Death by Greek Life

Christina Zhang

College is supposed to be a time where students make new friends, discover themselves, enjoy their new found independence, work to excel academically, and on occasion let loose and have fun. So what is your ideal night of fun? Is it being forced to eat an omelet made of vomit and then chugging a cup of vinegar? Or maybe you’re more into psychological torture, such as being stripped naked and ridiculed for insecurities others see in you? For some, this is a daily occurrence that lasts roughly eight weeks, sometimes even more. One would ask why someone would voluntarily participate in these barbaric acts. Many students join fraternities and sororities to make friends, attend social events, meet members of the opposite sex, and expand their network. Sadly, in Greek life on certain campuses, some are treated so horribly that these rites of passage can ultimately lead to death. On record, there have been hundreds upon hundreds of documented hazing incidents that date back to the 1800’s. According to studies, three out of ten students report that they’d be willing to do something illegal to join a particular group of students.

The most reported cases of hazing that ended up with either severe injuries or death included alcohol. Forced binge drinking leads to fatal consequences such as alcohol poisoning, choking on one’s vomit, seizures, and falls that cause hematoma. Another horrific example of a case where hazing was involved includes the elephant walk. The hazelephant walk is where a group of guys form a straight line and grab the genitals of the guy in back of them with one hand and put their thumb in the rectum of the guy in front of them. Sounds pretty demeaning and absurd, right? If you have a weak stomach then you will not survive pledging. A Dartmouth student claimed that in 2012, he and other pledges were forced to swim in a kiddie pool filled with human excrement, semen, and rotten food. Yum!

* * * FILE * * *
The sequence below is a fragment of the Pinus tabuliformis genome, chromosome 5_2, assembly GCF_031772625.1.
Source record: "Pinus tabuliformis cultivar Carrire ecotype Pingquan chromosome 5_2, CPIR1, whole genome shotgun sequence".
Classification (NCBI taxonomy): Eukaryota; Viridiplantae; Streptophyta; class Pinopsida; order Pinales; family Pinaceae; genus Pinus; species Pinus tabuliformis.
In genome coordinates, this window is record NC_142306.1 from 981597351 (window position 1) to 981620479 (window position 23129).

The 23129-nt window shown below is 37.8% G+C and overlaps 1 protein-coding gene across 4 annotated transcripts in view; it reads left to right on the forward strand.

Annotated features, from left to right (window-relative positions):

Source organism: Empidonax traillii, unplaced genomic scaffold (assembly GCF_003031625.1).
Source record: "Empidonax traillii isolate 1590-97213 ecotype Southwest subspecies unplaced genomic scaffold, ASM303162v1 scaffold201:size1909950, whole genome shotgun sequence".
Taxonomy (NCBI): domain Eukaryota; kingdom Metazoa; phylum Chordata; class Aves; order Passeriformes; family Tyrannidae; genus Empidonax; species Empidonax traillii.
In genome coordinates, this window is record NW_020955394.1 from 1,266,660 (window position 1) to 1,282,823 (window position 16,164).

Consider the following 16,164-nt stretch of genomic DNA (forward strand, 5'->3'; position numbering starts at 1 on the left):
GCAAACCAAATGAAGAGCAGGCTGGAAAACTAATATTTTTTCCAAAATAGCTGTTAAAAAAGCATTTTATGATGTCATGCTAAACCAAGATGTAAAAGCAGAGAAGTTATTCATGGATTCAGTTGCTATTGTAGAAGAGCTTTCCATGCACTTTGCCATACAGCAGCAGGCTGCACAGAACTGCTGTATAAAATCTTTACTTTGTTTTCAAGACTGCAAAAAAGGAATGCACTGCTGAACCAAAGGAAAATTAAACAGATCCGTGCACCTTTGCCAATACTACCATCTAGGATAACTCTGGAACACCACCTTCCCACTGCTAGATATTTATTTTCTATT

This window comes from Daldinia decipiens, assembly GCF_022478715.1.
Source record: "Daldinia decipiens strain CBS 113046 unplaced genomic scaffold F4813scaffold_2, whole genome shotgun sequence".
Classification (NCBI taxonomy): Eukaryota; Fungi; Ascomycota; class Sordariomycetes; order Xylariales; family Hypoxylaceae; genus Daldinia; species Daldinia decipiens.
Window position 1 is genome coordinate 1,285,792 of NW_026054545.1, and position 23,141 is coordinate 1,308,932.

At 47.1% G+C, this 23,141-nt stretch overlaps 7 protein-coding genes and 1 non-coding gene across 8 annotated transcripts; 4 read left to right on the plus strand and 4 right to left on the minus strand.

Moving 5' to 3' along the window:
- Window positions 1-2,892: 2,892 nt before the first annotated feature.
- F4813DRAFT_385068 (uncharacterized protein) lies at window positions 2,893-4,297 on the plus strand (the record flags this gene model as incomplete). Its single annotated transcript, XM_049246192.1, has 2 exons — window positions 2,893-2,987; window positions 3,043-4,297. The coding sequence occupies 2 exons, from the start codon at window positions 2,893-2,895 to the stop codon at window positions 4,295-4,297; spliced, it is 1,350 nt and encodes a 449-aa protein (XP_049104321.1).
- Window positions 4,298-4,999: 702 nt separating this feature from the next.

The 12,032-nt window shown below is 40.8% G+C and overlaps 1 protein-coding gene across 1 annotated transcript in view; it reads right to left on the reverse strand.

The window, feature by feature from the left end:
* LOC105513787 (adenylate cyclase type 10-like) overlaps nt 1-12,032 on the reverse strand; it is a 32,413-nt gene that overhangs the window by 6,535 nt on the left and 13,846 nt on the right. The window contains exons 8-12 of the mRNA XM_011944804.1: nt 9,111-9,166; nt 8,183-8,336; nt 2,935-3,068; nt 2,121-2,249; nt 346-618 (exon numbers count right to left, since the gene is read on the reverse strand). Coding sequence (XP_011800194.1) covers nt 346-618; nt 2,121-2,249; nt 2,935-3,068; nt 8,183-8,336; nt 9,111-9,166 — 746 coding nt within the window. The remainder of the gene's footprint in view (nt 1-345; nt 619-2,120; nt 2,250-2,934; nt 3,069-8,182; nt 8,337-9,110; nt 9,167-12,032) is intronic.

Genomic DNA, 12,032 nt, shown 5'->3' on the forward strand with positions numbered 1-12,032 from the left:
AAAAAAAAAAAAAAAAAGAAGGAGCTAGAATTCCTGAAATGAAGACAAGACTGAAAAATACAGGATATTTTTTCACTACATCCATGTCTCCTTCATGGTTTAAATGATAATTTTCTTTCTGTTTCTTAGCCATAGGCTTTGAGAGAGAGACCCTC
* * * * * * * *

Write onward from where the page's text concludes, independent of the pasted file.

You’re probably wondering why the school and government don’t take action to discipline those accused of college hazing. Surely there should be some form of law to punish these cases of abuse, especially when some lead to death. Though many fraternities and sororities keep their actions low-key and hidden from the police, there are laws that illegalize hazing. According to the New York Hazing Law, “a person is guilty of hazing when in the course of another person’s initiation into or affiliation with any organization, he intentionally or recklessly engages in conduct which creates a substantial risk of physical injury to such other person or a third person and thereby causes such injury.” The most serious charge of manslaughter was given to eight Beta Theta Phi brothers at Penn State. Along with manslaughter, they were also charged with hazing, reckless endangerment of another person, and supplying alcohol to minors. The brothers were responsible for the death of sophomore Timothy Piazza, who died from multiple falls after having too many drinks. None of them called 911 after Piazza’s fall and it seemed as if the video surveillance from the Beta Theta Phi’s house was tampered with. This proves that dire injuries can happen to those who pledge fraternities and sororities. Thankfully, numerous cases of hazing have caused many colleges to either shut down the fraternity/sorority, establish strict rules, or ban greek life. Throughout history there have been countless hazing incidents, but now repercussions are finally being taken seriously and offenders are punished.